What’s been your best achievement?
Thousands of employees in the travel sector have now been trained on child protection and accessible tourism. Also, in the past 18 months we’ve seen a significant increase in the number of Members engaging with the programme as sustainability rises up the agenda.

How can Members get involved?
Contact sustainable tourism@abta.co.uk or visit Better Places on the Member Zone for more information.

What’s been done so far?

Travel companies and destinations have been looking at the issue of plastics as part of their wider sustainability strategy for some time now – working to improve waste management and recycling, as well as looking at the use of plastics by suppliers.

Sustainable tourism is essential for the industry’s long-term viability, however, as is often the case in travel, there isn’t a ‘one size fits all’ solution. How destinations manage their waste varies, so what can be recycled in one resort can’t in another. ABTA’s sustainability programme seeks to address such issues, working with Members to develop their approach.

Tour operator Exodus, which specialises in adventure holidays, has been working to reduce plastic waste in areas where safe drinking water is an issue. It has implemented initiatives that have resulted in one million less single-use plastic bottles being consumed in 2017 (see case study, right). Expedition specialist Hurtigruten encourages guests to join beach clean-ups on its voyages along the Norwegian coast.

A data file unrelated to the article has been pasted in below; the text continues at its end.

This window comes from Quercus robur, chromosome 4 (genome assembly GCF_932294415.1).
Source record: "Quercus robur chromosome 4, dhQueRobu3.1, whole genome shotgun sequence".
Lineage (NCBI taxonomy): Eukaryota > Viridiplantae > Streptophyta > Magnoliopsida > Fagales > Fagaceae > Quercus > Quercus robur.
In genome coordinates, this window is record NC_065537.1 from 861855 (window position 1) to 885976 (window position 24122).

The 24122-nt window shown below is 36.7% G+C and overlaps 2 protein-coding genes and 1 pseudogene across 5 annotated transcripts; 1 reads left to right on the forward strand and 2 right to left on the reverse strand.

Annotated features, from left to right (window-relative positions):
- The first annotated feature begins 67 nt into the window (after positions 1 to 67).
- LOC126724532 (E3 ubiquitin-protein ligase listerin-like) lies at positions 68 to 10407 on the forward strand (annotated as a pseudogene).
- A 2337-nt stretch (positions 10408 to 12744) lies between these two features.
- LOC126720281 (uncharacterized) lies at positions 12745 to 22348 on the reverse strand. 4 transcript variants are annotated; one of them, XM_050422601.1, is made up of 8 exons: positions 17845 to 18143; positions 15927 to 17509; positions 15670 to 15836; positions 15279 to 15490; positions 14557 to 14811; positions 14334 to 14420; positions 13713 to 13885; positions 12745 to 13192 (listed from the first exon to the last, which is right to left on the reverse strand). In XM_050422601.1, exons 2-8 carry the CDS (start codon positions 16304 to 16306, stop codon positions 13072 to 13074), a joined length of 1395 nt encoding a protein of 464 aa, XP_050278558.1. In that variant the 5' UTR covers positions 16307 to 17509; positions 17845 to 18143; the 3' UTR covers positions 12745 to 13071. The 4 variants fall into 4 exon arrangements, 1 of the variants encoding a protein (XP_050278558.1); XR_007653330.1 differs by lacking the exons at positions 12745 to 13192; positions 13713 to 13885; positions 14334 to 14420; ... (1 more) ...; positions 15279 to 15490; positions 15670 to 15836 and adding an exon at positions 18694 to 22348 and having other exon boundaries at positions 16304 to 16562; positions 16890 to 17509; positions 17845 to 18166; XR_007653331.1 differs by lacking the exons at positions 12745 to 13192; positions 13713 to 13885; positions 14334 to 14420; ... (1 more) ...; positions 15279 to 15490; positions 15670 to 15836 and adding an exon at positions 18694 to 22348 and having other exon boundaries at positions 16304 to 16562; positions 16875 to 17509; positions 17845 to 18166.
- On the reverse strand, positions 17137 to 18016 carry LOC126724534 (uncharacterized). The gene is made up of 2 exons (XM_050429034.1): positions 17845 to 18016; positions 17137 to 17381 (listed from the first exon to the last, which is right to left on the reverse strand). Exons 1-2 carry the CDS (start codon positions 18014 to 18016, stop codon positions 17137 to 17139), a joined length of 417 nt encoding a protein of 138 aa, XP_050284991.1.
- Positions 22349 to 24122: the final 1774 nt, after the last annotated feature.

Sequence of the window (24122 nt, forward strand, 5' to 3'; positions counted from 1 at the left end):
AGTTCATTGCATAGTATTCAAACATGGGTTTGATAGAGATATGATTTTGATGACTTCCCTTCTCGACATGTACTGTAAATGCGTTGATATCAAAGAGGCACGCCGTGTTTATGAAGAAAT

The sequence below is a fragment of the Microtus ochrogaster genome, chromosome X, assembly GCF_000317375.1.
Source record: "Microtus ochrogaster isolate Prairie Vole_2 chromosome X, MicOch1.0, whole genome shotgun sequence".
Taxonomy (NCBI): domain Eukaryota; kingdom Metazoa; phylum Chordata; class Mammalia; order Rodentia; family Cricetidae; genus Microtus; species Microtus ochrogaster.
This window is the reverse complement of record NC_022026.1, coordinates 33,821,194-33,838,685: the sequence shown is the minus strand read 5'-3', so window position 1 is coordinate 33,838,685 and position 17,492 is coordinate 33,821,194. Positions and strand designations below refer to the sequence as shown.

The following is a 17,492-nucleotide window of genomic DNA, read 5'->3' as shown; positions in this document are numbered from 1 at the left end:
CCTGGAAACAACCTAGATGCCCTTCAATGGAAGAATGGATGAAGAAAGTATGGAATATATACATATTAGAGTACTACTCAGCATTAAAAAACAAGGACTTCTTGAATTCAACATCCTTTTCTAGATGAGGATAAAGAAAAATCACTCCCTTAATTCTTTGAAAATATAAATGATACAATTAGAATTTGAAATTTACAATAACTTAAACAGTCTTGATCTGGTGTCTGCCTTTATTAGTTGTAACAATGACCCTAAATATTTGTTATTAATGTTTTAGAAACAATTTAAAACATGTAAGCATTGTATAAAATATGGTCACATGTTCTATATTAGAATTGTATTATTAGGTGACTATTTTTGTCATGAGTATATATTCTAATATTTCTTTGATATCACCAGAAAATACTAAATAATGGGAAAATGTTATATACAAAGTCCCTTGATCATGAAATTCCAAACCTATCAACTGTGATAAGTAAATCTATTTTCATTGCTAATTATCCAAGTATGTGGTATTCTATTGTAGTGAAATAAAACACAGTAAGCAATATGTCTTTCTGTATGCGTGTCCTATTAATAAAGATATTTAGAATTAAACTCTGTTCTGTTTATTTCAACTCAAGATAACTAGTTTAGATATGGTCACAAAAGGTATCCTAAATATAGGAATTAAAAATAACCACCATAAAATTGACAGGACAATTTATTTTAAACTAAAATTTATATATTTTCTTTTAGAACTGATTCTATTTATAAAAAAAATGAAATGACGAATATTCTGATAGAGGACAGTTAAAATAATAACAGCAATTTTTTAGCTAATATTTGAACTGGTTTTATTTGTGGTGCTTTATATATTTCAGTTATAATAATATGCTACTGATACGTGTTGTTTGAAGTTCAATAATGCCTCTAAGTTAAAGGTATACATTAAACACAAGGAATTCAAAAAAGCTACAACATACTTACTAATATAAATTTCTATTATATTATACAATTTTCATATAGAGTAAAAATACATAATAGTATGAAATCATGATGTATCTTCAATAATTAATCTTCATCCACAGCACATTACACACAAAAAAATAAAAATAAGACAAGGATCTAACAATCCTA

ABTA’s annual Make Holidays Greener Campaign (#MHG18), run in partnership with Travelife for Hotels & Accommodations, also shines a spotlight on the work being done in this area. The theme for this year’s campaign is ‘say no to plastic’, which is encouraging the industry and holidaymakers to find alternatives. For MHG last year, the TUI Group successfully brought together more than 1,400 participants, and undertook 52 beach clean-ups in 17 countries, resulting in a 1,000 filled black rubbish bags. Other successful initiatives include staff education at Barrhead Travel, which organises beach clean-ups near its head offices in Glasgow. Sharon Munro, chief executive, told ABTA Magazine: “Staff at Barrhead Travel decided they wanted to make sure that the beach at Lunderston Bay was clean and safe for all to enjoy.”

Another initiative is ABTA’s Travelife sustainability certification scheme, which involves over 1,400 hotels acting to minimise waste and packaging use. Dessole Malia Beach hotel in Greece has reduced the amount of plastic straws it uses by 95 per cent and introduced water coolers, cutting plastic water bottles by 75 per cent.

Public awareness driving change

Following the success of David Attenborough’s Blue Planet II – the most watched TV programme of 2017 – and campaigns such as Sky News’ Ocean Rescue scheme, consumers are now increasingly aware of the damage plastics have on the environment. Customers now have higher expectations and businesses can use this to drive change internally, as well as with suppliers and destinations.